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Enter Speed and Launce. Speed. Launce! by mine honesty, welcome to * Milan.
Laun. Forswear not thyself, sweet youth ; for I am not welcome. I reckon this always—that a man is never undone; till he be hang'd; nor never welcome to a place, till some certain shot be paid, and the hoftefs fay, welcome.
Speed. Come on, you mad-cap, I'll to the alehouse with you presently; where, for one shot of five pence, thou Thalt have five thoufand welcomes. But, firrah, how did thy mafter part with madam Julia ?
Laun. Marry, after they clos'd in earnest, they parted very fairly in jest.
Speed. But shall she marry him?
Laun. Marry, thus ; when it stands well with him, it stands well with her.
Speed. What an ass art thou? I understand thee hot. .
Laun. What a block art thou, that thou canst not? * My staff understands me.
Speedo * It is Padua in the former editions. See the note on act III.
Popei 8 My staff understands me.] This equivocation, miserable as it is, has been admitted by Milton in his great poem. B. vi s
Speed. What thou say'st ?
Laun. Ay, and what I do too : look thee, I'll but lean, and my staff understands me.
Speed. It stands under thee, indeed.
Laun. Ask my dog: if he say, ay, it will; if he say, no, it will; if he shake his tail, and say nothing, it will.
Speed. The conclusion is then, that it will.
Laun. Thou shalt never get such a secret from me, but by a parable.
Speed. 'Tis well that I get it so. But, Launce, how say'st thou, that my master is become a notable lover?
Laun. I never knew him otherwise.
Speed. Why, thou whorson ass, thou mistakest me.
Laun. Why, fool, I meant not thee; I meant thy master.
Speed. I tell thee, my master is become a hot lover.
Laun. Why, I tell thee, I care not though he burn himself in love. If thou wilt go with me to the ale-house, so; if not, thou art an Hebrew, a Jew, and not worth the name of a Christian. · Speed. Why?
Laun. Because thou hast not so much charity in thee, as to go to the ale-house 9 with a Christian : wilt thou go? - Speed. At thy service.
SCENE “ The terms we sent were terms of weight, “ Such as we may perceive, amaz'd them all, “ And stagger'd many; who receives them right, " Had need from head to foot well understand; “ Not understood, this gift they have besides, “ To Thew us when our foes stand not upright."
JOHNSON. - the ale-house] The old copy reads only the ale ; and VOL. I,
'S C Ę NE VI.
66 And all the neighbourhood, from old records
“ We bring you now." STEEVENS. 1 It is to be observed, that in the first folio edition, the only edition of authority, there are no directions concerning the scenes ; they have been added by the later editors, and may therefore be changed by any reader that can give more consistency or regularity to the drama by such alterations. I make this remark in this place, because I know not whether the following so. liloquy of Protheus is so proper in the street. JOHNSON.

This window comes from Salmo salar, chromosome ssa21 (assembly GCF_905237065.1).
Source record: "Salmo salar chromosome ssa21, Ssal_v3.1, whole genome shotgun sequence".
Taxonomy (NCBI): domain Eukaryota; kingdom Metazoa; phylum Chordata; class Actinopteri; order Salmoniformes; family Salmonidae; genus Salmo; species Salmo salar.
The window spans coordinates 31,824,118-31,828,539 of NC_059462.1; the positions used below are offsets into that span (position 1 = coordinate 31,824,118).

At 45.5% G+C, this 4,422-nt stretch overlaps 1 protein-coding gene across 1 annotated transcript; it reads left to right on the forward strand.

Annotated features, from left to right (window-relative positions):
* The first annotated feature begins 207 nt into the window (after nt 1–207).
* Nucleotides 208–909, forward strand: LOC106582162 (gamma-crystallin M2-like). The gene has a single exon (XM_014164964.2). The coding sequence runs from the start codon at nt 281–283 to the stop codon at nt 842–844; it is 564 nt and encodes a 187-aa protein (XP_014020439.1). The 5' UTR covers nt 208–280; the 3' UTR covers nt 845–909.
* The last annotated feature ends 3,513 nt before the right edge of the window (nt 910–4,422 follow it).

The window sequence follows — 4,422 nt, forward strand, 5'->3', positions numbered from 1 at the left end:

? O sweet-suggesting love, '] To suggest is to tempt in our author's language. So again :
“ Knowing that tender youth is soon suggested.” The sense is. O tempting love, if thou hast influenced me to fin, teach me to excuse it. Dr. Warburton reads, if I have finn'd; but, I think, not only without necessity, but with less elegance.
But there I leave to love, where I should love.
3 Myself, who am his coinpetitor or rival, being admitted to his counsel. Johnson.
Competitor is confederate, asifant, partner. So in Antony and Cleopatra :
“ It is not Caefar's natural vice, to hate
“ One great competitor.” and he is speaking of Lepidus, one of the triumvirate. STEEVENS.
4 — pretended Äight;] We may read intended flight. JOHNSON. Pretended flight is proposed or intended Aight. So in Macbeth:
" What good could they pretend ?" STEEVENS. 5 I suspect that the author concluded the act with this couplet, and that the next scene should begin the third act; but the change, as it will add nothing to the probability of the action, is of no great importance. JOHNSON.
s CE NE VII.
Julid's house in Verona.
Enter Julia and Lucetta.. Jul. Counsel, Lucetta; gentle girl, affift me! And, even in kind love, I do conjure thee, Who art the table wherein all iny thoughts Are visibly character'd and engravid, To lesson me ; and tell me some good mean, How, with my honour, I may undertake A journey to my loving Protheus.
Luc. Alas! the way is wearisome and long.
Jul. A true-devoted pilgrim is not weary
Luc. Better forbear, till Protheus make return.
Luc. I do not seek to quench your love's hot fire;
burns : The current, that with gentle murmur glides, Thou know'ft, being stopp’d, impatiently doth rage ; But, when his fair course is not hindered, He makes sweet musick with the enameld stones, Giving a gentle kiss to every sedge